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Mission: Impossible - Rogue Nation - Cinemaholic Movie Reviews
one person's obsessive addiction to film
Mission: Impossible - Rogue Nation
Directing: B+
Acting: B
Writing: B+
Cinematography: A-
Editing: A-

I think most of us can agree that in real life, Tom Cruise is nutso. Onscreen, however, even at the age of 53, the man has undeniable movie-star quality. He's handsome, he's charming, and you can't take your eyes off of him. And somehow, over the course of his singular career, his signature Mission: Impossible film franchise has actually gotten more sophisticated, rather than less.

Mission: Impossible - Ghost Protocol (2011) breathed fresh air into this series, and it must be noted: nothing in Rogue Nation surpasses the several breathtaking action sequences in that film. Much of Rogue Nation is thrilling in its own right, however; much has already been made of the opening sequence in which Ethan Hunt (Cruise) hangs off the side of an airplane as it's taking off. It's certainly an attention-getter, and an eminently satisfying way to hook us just before the opening credits.

I was a little afraid the rest of the movie might be a bit of a letdown, as often happens when the best set piece is what opens a film -- that kind of thing should be reserved for the climax. But writer-director Christopher McQuarrie (who also wrote last year's Edge of Tomorrow) keeps the action coming -- so much so that, in fact, there are fewer dull moments of exposition than in the previous film. And yet, there's a perfectly suitable story happening here, not too complicated and not too simple, with a healthy helping of humor. I laughed pretty hard several times.

Rogue Nation simply delivers on its promise of being the exact kind of solid action entertainment people go to the movies for. Most movies like this, even if their action set pieces and stunts are as good, are far worse. One could say this movie is far better than it should be, especially being the fifth in a series. At least the producers came to their senses after Mission: Impossible III and ditched the numbers for titles in subsequent sequels. This series is moving into James Bond territory, something we can easily see going on in perpetuity, although the Bond films these days are still better than these. It's just that the gap is narrowing.

As with just about any spy action movie, the plot matters little. The big "change" here is that the enemy is The Syndicate, a rogue organization of former spies intent on decimating the Impossible Mission Force (here always referred to as the IMF, because that sounds less dumb). The IMF has also been discredited as outdated, and when Ethan Hunt insists on continuing to pursue the Syndicate, he becomes a fugitive himself -- hardly original stuff here. That said, a striking element of this film is its use of the female lead, British spy Ilsa Faust. This character may be played by a sexy, smouldering Rebecca Ferguson, and it's typical the primary woman cast is still between 10 and 20 years younger than the men around her, but here's the difference: Ilsa is never used as a romantic interest. Sure, her sex appeal is exploited a bit, but not really any less than Tom Cruise's. And more importantly, there's not a single sex scene in this movie. There's not even a kiss -- near the end, when plenty of other movies would have Ethan Hunt plant one on her, they opt instead for a platonic hug between people who happen to do the same thing for a living. It's nice to see even properties like Mission: Impossible treating female characters as fully realized humans with all the same capabilities as men. In fact, in this movie she saves Ethan's skin more times than he saves hers.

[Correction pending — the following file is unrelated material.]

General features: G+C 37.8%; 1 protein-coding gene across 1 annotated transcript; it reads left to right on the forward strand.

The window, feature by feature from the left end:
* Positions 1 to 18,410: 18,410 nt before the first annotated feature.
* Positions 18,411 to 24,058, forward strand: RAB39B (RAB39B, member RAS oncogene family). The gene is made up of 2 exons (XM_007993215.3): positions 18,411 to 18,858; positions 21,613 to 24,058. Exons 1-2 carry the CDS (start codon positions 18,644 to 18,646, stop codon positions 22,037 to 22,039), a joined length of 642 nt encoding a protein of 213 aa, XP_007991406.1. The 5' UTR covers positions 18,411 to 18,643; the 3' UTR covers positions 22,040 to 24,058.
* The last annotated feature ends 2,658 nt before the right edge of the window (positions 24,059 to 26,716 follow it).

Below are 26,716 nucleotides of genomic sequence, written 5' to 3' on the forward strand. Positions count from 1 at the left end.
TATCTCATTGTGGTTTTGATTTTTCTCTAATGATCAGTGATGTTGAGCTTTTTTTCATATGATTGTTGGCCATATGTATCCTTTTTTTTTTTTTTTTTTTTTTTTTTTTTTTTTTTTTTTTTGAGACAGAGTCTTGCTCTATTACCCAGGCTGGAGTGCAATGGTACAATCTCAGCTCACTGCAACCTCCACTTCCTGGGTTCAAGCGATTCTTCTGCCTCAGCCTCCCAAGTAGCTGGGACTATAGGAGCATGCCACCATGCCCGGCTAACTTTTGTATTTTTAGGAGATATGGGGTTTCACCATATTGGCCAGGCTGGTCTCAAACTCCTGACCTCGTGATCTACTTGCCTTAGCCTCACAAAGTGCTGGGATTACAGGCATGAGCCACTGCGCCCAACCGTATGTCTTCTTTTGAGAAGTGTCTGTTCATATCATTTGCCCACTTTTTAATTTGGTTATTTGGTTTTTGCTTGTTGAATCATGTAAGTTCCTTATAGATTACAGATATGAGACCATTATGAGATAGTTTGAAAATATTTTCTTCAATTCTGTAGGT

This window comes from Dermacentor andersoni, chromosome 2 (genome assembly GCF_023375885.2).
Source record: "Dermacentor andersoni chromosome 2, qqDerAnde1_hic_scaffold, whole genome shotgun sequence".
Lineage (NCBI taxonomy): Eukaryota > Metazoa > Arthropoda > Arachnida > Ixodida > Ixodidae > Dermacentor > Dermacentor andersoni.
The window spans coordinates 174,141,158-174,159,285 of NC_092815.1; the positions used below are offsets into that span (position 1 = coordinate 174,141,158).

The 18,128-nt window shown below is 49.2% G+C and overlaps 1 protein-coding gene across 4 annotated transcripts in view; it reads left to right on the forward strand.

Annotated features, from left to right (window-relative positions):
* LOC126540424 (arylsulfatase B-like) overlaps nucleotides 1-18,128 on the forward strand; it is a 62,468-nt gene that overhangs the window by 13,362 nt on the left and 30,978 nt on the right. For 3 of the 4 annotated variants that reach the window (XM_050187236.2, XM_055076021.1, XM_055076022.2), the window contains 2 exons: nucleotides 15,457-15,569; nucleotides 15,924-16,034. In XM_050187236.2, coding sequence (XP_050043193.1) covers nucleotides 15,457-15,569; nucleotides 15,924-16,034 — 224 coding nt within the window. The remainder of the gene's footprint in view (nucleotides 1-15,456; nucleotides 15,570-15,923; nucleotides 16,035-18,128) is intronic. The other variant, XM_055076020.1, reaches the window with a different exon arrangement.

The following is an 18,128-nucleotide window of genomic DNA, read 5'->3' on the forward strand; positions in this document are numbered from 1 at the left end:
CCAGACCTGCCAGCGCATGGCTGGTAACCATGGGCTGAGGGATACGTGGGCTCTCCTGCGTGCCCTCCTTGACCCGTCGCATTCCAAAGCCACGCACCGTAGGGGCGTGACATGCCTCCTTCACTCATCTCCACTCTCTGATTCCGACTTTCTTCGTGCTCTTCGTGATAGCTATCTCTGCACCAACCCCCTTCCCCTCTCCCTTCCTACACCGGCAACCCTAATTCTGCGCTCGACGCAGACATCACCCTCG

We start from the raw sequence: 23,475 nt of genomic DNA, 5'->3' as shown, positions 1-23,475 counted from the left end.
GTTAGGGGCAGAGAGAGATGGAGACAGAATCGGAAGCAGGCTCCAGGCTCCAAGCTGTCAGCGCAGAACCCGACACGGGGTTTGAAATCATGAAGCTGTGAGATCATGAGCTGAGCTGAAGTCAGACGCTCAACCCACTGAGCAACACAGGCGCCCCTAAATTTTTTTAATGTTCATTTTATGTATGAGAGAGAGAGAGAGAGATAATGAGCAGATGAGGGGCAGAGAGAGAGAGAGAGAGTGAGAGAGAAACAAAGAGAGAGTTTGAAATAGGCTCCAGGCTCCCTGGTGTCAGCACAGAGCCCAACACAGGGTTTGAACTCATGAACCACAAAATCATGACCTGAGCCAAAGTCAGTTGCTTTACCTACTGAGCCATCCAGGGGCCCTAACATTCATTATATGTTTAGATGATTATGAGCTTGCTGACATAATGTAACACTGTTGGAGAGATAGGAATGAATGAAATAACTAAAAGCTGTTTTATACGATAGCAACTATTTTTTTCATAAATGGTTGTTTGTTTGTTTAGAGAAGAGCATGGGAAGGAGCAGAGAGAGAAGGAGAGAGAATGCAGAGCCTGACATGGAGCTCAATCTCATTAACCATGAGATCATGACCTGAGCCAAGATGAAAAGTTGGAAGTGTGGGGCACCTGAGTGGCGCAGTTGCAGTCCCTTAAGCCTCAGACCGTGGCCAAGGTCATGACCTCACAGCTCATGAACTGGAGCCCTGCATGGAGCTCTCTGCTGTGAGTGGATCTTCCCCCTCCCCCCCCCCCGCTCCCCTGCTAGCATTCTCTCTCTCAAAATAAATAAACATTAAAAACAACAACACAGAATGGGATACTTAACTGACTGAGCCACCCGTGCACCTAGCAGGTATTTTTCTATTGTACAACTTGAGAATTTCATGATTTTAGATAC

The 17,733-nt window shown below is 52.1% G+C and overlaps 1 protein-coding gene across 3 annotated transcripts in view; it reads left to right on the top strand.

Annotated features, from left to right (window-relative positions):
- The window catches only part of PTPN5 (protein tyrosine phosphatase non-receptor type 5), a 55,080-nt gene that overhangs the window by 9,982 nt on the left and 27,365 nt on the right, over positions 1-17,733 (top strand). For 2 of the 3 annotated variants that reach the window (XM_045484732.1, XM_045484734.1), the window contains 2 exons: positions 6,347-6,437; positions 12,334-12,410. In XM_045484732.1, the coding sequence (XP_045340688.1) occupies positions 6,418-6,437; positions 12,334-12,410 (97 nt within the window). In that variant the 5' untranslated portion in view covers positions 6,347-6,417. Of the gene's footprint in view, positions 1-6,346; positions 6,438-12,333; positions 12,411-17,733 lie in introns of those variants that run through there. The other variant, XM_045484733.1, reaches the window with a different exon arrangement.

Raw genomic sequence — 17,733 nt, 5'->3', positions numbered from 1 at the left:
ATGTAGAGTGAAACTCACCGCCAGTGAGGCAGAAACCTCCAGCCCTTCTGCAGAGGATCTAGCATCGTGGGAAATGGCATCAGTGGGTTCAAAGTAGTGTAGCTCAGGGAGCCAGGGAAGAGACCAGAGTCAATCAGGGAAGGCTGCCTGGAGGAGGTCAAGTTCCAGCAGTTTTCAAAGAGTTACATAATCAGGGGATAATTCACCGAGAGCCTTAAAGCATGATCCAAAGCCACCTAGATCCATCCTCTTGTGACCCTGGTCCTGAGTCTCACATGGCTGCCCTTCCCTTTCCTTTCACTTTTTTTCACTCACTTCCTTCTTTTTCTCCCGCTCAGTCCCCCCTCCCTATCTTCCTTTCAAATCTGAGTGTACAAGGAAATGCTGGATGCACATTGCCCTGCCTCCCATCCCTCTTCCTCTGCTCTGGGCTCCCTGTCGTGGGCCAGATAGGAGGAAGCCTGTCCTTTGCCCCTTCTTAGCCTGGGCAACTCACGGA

This is all in the broader context of a movie that, while not exactly replete with original concepts, keeps the audience on its toes with increasingly clever plot turns. But let's get right down to it: the action is still the reason anyone is going to see this movie -- and the action is indeed still what makes it worthwhile. There's genuinely gripping suspense here, with all the preposterousness you might expect, and yet in scenarios somehow more believable than they were in the franchise's earliest films. A task is declared, of course, "impossible," and then Ethan Hunt, with the help of his cohorts (played again by Simon Pegg, Jeremy Renner and Ving Rhames), manages to get it done. In one case he even drowns. But only for a minute!

Even the chase scenes are filmed in unusual and interesting ways, again making us marvel at how the stunts were done -- such as in the sequence with multiple motorcycles, the camera swooping above, behind and beside them as they weave between traffic on a winding mountain two-lane highway. Much of Rogue Nation is stunningly shot, even outside the action sequences; the very opening shot is of a beautiful field with a skyline of trees in the background, immediately establishing that, if nothing else, this movie will be pretty to look at. Granted, as always with movies like this, the acting is by definition merely good; in spite of this being as much fun as it possibly can be, the actors still have to utter their fair share of dumb lines, and beyond the physicality, it's not much of a performance challenge. But who cares? No one comes to a Mission: Impossible movie for the acting. The come for the movie stars doing their own stunts in impressive set pieces. From that point of view, there's nothing disappointing about this movie.

Mission Impossible Rogue Nation

Overall: B+
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